This week is Self Care Week 2018 and we’re marking it with another guest blog from Bird, an organisation working with people to avoid burn out and build resilience. Here’s Hannah Massarella, Bird’s CEO and founder, explaining some of the practical steps we can all take to master self care.

Mastering Self-Care

There are so many self-care practices that can be implemented in order to build your resilience. And each person is different in terms of what is helpful; self-care isn’t a one size fits all operation. It is personal and it takes time to work out what works for you.

Having said that, there are two main areas that I believe are useful for all of us to, at some point, begin exploring.

Being with emotions

The first is being with emotions. When we’re in a time of uncertainty or feeling overwhelmed what we tend to do is ignore the emotions that come up in response to the situation. We suppress the emotions and try to keep going, pushing on through. But at some point, the emotions always catch up with us. Dr Brené Brown describes the different ways in which that can happen. She talks about how when we ignore our emotions in times of challenge they can come back in the form of flying off the handle (like when we experience an explosion of emotions at something seemingly insignificant), physical problems (like headaches, back pain, anxiety attacks, hair loss, weight gain, insomnia) or where we bounce our hurt or ‘project’ our emotions onto other people (like when we are feeling overwhelmed and instead of acknowledging that we get angry and blame other people).

Ignoring our emotions doesn’t help us and it doesn’t help those around us. It erodes our resilience. Being with our emotions, on the other hand, is a surprisingly simple practice that actually helps us to navigate, even thrive in, challenging situations.

This is a practice of checking in with yourself regularly, and becoming an observer of your emotions. Noticing in a time of challenge that nervousness is coming up, that you can feel it in your stomach, that you have a dry mouth, that your shoulders feel heavy, all allow the emotion to be felt, and then allow the emotion to move along. I was taught when doing my CTI Co-Active Coaching training that emotions are energy-in-motion, they want to move through us. When we notice our emotions and remember that they aren’t going to stick around forever, they aren’t going to swallow us up if we allow ourselves to feel them, we become more equipped to lean in to times of uncertainty and challenge.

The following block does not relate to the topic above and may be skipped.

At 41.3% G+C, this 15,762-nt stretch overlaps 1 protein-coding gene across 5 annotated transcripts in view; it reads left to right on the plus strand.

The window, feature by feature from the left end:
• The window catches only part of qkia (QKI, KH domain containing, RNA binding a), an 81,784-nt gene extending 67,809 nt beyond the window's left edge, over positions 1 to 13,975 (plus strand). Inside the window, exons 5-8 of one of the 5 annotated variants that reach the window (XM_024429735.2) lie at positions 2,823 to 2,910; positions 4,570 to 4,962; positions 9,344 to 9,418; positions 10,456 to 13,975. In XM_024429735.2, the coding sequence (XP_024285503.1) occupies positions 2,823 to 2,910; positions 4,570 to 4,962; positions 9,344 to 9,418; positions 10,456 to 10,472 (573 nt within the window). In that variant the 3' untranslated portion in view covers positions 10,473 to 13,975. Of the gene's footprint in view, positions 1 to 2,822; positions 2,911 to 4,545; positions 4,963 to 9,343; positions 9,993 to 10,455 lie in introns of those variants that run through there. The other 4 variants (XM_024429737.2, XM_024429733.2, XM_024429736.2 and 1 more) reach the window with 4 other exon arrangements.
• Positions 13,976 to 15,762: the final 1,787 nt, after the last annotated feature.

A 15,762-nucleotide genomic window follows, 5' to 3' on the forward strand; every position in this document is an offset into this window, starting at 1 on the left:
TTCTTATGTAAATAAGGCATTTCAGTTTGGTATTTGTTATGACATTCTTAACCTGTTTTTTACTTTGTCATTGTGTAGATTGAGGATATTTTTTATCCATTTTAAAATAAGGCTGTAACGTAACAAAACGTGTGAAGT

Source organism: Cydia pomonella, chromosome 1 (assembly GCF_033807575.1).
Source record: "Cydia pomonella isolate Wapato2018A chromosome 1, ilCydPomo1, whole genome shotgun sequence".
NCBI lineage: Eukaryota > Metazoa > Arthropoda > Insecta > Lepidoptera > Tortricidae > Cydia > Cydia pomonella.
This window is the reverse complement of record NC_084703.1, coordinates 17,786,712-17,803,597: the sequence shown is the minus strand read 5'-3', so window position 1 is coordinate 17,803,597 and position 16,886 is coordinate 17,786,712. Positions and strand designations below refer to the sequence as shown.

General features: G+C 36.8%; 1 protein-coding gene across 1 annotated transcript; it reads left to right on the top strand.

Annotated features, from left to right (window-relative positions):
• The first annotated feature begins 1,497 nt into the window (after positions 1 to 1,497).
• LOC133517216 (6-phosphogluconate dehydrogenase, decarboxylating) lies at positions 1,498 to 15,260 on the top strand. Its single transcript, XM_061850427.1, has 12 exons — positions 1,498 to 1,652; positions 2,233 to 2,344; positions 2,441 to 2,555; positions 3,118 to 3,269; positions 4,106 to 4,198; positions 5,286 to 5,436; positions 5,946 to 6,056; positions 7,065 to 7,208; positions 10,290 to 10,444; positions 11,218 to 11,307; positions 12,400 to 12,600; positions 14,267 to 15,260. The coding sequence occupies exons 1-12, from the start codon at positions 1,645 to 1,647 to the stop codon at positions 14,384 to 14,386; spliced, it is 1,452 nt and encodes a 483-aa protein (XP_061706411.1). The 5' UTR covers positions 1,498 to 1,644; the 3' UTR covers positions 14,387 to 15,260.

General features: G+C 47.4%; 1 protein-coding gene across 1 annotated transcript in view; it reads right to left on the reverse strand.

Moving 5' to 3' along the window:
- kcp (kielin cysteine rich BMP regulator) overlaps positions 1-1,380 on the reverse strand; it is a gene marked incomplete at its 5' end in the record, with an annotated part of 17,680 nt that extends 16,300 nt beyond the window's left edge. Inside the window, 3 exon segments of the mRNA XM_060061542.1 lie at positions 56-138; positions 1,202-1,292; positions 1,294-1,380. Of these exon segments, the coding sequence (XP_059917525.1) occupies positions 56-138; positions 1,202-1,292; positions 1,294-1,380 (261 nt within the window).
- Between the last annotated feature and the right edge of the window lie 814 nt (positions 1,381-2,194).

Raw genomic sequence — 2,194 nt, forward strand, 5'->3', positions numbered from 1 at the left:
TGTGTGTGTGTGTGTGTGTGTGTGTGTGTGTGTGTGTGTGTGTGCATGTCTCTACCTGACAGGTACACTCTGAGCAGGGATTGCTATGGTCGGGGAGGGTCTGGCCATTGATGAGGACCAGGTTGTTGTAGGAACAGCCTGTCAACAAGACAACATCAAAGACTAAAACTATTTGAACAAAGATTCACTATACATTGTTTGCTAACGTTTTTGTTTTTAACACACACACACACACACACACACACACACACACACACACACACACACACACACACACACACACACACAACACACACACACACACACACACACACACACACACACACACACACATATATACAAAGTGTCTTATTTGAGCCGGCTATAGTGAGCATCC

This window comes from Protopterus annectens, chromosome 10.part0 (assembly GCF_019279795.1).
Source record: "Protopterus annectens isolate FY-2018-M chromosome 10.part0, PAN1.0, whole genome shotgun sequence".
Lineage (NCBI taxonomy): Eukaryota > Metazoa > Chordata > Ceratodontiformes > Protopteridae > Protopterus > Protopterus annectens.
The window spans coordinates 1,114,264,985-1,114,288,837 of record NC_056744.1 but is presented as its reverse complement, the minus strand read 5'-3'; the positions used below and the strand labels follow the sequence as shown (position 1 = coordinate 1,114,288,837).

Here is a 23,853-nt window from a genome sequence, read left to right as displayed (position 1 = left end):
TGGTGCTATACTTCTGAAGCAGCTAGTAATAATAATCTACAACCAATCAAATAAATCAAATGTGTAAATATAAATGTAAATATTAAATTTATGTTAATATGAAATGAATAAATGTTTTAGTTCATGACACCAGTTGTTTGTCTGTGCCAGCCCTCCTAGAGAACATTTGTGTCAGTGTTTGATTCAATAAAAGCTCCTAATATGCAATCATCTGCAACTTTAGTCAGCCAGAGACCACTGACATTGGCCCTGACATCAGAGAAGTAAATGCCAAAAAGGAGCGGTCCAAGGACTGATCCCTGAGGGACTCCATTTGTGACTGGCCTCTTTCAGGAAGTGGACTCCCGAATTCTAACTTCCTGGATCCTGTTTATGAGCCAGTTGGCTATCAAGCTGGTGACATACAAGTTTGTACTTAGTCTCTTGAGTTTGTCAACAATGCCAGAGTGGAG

Taming negative thoughts

The second self-care strategy that I believe applies to all of us is acknowledging and taming negative thought patterns. What most of do when we are in times of struggle is we begin to catastrophise. We make us stories that the worst that could possibly happen, will happen, and it puts us into a state of high alert and worry. Our negative ‘catastrophising’ thoughts come from our limbic system – the part of our brain that keeps us safe. It’s a really useful part of the brain when it comes to genuine danger – when we need to jump out of the way of a bus it tells our body to spring into action. But it stays active far more than we need it to.

Negative thoughts are known as self-sabotage. We stop ourselves from feeling good by telling ourselves negative stories about what might happen, and also, about who we are. Self-sabotage tells us, often unconsciously, that we are not good enough at X, Y and Z, and so we shouldn’t bother trying, or we should expect to fail. Because all of this is often going on unconsciously we aren’t fully aware that it’s eroding our resilience. It is anti-self care.

The strategy with negative self-sabotage is to shine a light on it. Look at what we are telling ourselves about situations and about who we are. When we have a conscious grasp on those stories it’s easier to find a counter perspective, one that feels self-supporting and self-caring. A great book to begin that process is called Taming your Gremlin by Rick Carson.

Self-care is a responsibility

Self-care is a responsibility, not a luxury. We know now that when we ignore our emotions, and our negative self-sabotage, it has an impact on those around us, and leaves us feeling less than resilient. Looking at these areas might take time, support and focus but when we really step into it, we become energised, healthy, hopeful, self-confident, and able to deal with anything.

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